Related: Prepare for the Real Voice of the Customer

When some media reports were exploring rumors that Amazon wanted to buy Capital One:

“This would [be] great. The banking industry is shamefully slow at adopting new financial technologies within & throughout their supply chain, claiming it’s too costly to fix. They are coddled. One of the biggest issues during the financial crisis was transparency: there was none. No one knew the interconnections, network effects, or the ownership of assets/liabilities & how to value them. It is this lack of capability that adds to financial panics. It’s fixable. Amazon would pave the way.”

Related: Amazon buying Capital One? Fat chance, but fun to ponder

On the notion that financial data should be secured before it can be shared outside the bank:

“Many people don't understand that the most valuable asset that a bank possesses is the data they own. It would be folly to compromise that data for the sake of the newest gadget or software program.”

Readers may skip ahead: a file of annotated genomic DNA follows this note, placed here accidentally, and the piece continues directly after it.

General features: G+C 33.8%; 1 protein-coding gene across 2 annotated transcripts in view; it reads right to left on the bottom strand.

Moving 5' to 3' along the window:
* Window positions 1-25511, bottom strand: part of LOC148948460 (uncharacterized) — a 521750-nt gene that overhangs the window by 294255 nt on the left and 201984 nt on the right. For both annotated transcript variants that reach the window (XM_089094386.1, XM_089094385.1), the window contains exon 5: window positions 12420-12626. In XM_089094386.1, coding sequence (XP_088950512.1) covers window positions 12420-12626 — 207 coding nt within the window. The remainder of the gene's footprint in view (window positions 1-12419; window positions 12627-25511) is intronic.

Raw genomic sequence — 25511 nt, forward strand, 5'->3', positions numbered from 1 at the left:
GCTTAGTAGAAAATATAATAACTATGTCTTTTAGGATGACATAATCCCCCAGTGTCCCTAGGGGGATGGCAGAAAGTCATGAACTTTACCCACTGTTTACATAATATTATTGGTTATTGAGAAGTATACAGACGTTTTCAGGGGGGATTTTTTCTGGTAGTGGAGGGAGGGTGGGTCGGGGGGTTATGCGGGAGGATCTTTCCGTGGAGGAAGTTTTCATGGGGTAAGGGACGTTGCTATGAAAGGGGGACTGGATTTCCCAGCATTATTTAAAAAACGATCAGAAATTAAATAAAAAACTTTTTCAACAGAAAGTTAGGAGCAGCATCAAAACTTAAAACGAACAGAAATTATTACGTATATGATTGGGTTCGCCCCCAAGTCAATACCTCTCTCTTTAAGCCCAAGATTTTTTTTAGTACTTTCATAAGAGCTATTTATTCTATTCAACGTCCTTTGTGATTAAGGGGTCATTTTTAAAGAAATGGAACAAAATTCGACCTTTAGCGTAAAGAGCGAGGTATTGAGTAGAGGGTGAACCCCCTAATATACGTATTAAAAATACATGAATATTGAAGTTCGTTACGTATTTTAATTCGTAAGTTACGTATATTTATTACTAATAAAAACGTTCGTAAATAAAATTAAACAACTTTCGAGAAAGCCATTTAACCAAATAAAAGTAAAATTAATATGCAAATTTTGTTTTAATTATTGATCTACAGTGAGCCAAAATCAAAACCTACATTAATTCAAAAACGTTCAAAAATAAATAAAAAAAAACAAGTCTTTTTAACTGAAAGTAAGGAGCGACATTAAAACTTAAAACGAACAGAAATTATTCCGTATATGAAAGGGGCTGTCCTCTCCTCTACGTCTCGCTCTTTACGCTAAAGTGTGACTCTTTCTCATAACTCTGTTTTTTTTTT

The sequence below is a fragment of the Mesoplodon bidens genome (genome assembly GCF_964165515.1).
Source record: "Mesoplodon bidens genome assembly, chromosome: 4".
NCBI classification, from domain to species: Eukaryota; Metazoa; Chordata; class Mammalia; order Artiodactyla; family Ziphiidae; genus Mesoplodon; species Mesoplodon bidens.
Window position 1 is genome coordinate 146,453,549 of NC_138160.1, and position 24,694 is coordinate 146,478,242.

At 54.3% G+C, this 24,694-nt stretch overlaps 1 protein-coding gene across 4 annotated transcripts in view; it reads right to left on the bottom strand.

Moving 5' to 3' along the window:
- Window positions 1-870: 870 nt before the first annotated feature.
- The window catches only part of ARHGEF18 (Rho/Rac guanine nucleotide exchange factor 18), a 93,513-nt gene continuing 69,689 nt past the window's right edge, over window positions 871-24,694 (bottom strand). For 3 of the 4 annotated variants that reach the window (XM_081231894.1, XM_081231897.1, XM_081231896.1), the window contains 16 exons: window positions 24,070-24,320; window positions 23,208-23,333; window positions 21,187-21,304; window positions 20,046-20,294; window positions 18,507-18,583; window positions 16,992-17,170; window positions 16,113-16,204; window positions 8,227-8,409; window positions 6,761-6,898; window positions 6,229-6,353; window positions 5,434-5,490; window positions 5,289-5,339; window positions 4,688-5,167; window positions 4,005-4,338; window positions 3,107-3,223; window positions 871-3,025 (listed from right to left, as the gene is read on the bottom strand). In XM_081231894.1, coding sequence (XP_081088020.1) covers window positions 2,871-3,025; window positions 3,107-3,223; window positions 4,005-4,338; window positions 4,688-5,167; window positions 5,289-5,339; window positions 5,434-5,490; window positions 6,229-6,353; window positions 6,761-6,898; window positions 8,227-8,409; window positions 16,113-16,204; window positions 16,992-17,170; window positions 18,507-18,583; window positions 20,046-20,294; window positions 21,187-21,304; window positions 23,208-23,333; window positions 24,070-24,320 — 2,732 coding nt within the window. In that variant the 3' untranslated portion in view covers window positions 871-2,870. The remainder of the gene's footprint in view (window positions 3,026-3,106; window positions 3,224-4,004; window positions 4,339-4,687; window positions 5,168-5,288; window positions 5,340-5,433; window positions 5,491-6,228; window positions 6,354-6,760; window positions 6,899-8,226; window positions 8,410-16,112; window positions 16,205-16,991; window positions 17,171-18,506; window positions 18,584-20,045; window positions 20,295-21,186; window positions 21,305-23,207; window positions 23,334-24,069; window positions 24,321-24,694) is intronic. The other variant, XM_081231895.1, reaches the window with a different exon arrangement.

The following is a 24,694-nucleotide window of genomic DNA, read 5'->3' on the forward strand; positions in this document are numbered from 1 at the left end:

Related: There are no heroes or villains in data access debate

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On millennial employees urging companies to allow a more open exchange of sensitive political opinions at the office:

“Not talking politics at work is not a sign of oppression. It's a sign of respect. Professional people realize that people have different opinions about things. Not forcing others to constantly explain and defend their personal opinions while at work is actually the best way to show respect to everyone. You don't like a law? Fine. Write or call your congressperson. Leave poor Marge over in bookkeeping out of it, you coddled millennial.”